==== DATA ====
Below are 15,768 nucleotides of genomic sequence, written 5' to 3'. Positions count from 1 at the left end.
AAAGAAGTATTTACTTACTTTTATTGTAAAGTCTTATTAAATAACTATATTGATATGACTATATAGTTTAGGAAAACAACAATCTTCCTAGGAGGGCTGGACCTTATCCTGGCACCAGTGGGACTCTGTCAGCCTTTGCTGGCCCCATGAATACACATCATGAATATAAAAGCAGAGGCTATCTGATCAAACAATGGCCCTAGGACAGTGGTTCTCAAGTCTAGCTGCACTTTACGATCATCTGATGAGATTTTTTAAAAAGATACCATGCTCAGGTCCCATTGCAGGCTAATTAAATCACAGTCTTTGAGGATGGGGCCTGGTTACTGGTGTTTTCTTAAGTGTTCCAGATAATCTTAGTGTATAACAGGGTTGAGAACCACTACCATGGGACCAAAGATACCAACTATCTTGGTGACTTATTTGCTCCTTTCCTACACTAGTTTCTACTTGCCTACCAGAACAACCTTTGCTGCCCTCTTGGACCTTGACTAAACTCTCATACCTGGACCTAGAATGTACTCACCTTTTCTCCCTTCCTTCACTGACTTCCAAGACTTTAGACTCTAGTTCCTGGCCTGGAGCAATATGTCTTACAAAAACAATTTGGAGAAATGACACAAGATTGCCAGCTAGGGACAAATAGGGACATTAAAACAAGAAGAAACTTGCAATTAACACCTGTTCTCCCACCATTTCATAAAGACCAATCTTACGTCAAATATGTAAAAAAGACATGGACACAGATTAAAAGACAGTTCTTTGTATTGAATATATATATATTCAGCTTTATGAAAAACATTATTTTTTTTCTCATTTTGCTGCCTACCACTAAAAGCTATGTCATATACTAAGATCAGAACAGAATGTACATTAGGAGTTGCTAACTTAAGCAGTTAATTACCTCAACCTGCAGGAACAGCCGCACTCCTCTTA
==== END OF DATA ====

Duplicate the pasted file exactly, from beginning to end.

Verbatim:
Below are 15,768 nucleotides of genomic sequence, written 5' to 3'. Positions count from 1 at the left end.
AAAGAAGTATTTACTTACTTTTATTGTAAAGTCTTATTAAATAACTATATTGATATGACTATATAGTTTAGGAAAACAACAATCTTCCTAGGAGGGCTGGACCTTATCCTGGCACCAGTGGGACTCTGTCAGCCTTTGCTGGCCCCATGAATACACATCATGAATATAAAAGCAGAGGCTATCTGATCAAACAATGGCCCTAGGACAGTGGTTCTCAAGTCTAGCTGCACTTTACGATCATCTGATGAGATTTTTTAAAAAGATACCATGCTCAGGTCCCATTGCAGGCTAATTAAATCACAGTCTTTGAGGATGGGGCCTGGTTACTGGTGTTTTCTTAAGTGTTCCAGATAATCTTAGTGTATAACAGGGTTGAGAACCACTACCATGGGACCAAAGATACCAACTATCTTGGTGACTTATTTGCTCCTTTCCTACACTAGTTTCTACTTGCCTACCAGAACAACCTTTGCTGCCCTCTTGGACCTTGACTAAACTCTCATACCTGGACCTAGAATGTACTCACCTTTTCTCCCTTCCTTCACTGACTTCCAAGACTTTAGACTCTAGTTCCTGGCCTGGAGCAATATGTCTTACAAAAACAATTTGGAGAAATGACACAAGATTGCCAGCTAGGGACAAATAGGGACATTAAAACAAGAAGAAACTTGCAATTAACACCTGTTCTCCCACCATTTCATAAAGACCAATCTTACGTCAAATATGTAAAAAAGACATGGACACAGATTAAAAGACAGTTCTTTGTATTGAATATATATATATTCAGCTTTATGAAAAACATTATTTTTTTTCTCATTTTGCTGCCTACCACTAAAAGCTATGTCATATACTAAGATCAGAACAGAATGTACATTAGGAGTTGCTAACTTAAGCAGTTAATTACCTCAACCTGCAGGAACAGCCGCACTCCTCTTA